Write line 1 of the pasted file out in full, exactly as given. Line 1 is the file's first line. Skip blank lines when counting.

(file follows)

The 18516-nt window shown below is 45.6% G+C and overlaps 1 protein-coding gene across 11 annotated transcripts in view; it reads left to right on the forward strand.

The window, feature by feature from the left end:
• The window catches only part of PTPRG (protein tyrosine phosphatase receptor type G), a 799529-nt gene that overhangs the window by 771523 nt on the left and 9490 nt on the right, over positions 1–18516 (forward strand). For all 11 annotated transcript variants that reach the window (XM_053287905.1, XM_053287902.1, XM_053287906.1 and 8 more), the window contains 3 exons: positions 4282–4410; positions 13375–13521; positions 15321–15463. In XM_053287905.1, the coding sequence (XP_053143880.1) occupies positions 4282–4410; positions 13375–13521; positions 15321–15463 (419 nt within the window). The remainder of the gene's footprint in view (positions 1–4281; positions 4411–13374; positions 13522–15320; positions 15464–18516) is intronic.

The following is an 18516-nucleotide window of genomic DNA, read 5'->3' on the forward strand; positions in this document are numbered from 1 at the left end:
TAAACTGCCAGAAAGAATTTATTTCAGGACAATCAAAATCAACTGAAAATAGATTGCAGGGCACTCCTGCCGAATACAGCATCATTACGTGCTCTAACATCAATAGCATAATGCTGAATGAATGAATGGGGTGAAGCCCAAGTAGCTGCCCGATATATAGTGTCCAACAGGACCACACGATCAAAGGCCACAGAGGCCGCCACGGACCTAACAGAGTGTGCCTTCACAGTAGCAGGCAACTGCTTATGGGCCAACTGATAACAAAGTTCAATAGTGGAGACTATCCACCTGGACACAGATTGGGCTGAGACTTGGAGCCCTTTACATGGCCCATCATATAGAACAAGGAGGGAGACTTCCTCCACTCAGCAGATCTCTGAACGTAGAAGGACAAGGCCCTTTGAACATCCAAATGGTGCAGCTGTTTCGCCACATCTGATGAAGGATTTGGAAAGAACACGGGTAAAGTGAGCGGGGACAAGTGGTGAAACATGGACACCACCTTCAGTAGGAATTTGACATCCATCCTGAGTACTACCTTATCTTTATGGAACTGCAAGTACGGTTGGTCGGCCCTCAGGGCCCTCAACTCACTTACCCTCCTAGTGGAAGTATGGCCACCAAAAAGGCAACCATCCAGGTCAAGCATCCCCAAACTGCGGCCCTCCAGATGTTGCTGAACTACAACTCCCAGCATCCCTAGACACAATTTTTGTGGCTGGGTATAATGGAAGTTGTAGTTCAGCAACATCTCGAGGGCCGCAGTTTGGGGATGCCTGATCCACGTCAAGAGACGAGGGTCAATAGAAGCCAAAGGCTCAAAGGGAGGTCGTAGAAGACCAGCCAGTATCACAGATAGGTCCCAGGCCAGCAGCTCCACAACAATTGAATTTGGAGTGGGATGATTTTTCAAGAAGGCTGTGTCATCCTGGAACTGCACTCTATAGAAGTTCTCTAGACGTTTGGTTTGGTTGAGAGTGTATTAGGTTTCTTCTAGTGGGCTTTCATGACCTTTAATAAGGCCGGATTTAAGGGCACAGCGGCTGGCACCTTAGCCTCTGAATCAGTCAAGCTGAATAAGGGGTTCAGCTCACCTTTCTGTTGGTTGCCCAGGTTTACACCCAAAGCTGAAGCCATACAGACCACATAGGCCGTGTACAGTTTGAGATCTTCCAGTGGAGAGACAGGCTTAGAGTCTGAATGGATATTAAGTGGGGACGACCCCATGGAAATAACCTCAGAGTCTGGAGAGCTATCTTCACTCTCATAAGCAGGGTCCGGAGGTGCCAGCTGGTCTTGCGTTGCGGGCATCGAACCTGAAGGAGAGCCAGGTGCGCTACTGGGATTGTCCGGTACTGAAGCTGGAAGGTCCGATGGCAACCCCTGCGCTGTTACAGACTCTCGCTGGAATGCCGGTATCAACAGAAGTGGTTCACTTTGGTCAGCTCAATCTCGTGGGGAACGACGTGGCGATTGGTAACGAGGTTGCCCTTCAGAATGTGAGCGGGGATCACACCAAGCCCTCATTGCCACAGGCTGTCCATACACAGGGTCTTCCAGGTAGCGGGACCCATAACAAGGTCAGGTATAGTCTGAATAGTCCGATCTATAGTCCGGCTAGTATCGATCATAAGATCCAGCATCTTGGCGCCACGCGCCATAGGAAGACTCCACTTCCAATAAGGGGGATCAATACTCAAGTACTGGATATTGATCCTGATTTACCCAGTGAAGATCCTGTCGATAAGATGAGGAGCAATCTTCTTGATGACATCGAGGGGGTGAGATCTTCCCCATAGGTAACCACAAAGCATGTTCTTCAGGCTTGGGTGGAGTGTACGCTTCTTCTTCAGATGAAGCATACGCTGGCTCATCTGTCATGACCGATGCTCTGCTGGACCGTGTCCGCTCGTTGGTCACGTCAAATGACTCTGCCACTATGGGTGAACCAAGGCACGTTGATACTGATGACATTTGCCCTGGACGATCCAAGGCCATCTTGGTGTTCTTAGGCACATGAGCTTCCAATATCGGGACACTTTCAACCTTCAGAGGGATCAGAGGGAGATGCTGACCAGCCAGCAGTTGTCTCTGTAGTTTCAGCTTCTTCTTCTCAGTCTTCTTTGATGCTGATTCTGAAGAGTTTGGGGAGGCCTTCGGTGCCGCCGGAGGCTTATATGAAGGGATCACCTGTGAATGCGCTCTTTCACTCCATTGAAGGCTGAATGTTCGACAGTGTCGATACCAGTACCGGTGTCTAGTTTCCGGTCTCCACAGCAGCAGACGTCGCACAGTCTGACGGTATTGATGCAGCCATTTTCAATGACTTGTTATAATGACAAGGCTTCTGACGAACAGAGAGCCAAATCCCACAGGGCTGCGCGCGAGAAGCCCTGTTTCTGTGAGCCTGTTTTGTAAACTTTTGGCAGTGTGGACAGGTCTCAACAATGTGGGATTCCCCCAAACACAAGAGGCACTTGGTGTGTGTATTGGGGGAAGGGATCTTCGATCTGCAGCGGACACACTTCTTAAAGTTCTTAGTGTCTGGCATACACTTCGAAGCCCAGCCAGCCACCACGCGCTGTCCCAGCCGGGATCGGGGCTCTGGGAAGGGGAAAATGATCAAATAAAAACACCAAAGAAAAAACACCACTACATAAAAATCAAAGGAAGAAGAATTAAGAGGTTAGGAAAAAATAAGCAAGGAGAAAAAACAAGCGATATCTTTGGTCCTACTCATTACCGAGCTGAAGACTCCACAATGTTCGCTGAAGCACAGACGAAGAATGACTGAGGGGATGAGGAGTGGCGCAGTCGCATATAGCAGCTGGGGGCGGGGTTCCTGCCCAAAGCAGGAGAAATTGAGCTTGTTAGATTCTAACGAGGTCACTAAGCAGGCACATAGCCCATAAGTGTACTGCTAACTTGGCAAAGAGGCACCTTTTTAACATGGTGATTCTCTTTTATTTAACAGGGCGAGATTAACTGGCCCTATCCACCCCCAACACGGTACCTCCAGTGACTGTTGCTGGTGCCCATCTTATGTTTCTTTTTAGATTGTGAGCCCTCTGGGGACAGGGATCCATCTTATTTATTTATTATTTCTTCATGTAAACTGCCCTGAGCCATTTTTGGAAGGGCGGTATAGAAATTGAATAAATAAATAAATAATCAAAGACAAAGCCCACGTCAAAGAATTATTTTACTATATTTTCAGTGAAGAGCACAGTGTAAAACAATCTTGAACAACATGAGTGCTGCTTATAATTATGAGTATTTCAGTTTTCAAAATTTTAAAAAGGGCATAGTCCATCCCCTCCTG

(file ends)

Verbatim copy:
The 18516-nt window shown below is 45.6% G+C and overlaps 1 protein-coding gene across 11 annotated transcripts in view; it reads left to right on the forward strand.